On 8 March 2019 Justice Fothergill granted Valeant Canada's application for an order prohibiting the minister of health from issuing a notice of compliance to Generic Partners for its generic version of Valeant's Glumetza, a metformin formulation.(1)

Generic Partners had alleged that Patent 2,290,624, for controlled release dosage forms of drugs such as metformin, was invalid for:

  • anticipation;
  • obviousness;
  • double-patenting; and
  • insufficiency.

The patent claimed swellable dosage forms that included:

  • a size element (the lengths of the axes of the formulation);
  • a time element (the time required to swell to the claimed size); and
  • a shape element (an oval or parallelogram).

When these elements are combined, they increase gastric retention of the dosage form.

With respect to anticipation and double patenting, the court found that the prior art document on which Generic Partners had relied for both allegations did not disclose all three of the size, shape and time elements of the claimed formulations. With respect to obviousness, the court found that although the size and time elements may have been disclosed, neither the shape element nor the combination of all three elements had been. Given that it was unknown whether dosage shapes would affect gastric retention, it could not be obvious to use an oval shape. With respect to insufficiency, the court accepted Valeant's evidence that any experimentation required to optimise the claimed dosage forms would be routine and found the lack of data and examples in the patent irrelevant to sufficiency.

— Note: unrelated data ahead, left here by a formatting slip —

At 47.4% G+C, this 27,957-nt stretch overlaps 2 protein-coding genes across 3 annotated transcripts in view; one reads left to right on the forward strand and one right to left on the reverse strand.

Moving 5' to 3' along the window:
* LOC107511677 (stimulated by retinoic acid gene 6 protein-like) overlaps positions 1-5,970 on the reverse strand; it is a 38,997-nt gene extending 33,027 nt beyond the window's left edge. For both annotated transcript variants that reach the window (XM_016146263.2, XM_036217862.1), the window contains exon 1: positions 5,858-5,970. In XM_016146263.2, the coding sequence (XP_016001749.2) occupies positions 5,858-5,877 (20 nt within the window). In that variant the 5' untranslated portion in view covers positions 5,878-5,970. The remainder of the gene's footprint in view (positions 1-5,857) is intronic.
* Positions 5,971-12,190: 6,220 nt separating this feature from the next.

Generic Partners may appeal.


(1) Valeant Canada v Generic Partners Canada (2019 FC 253).

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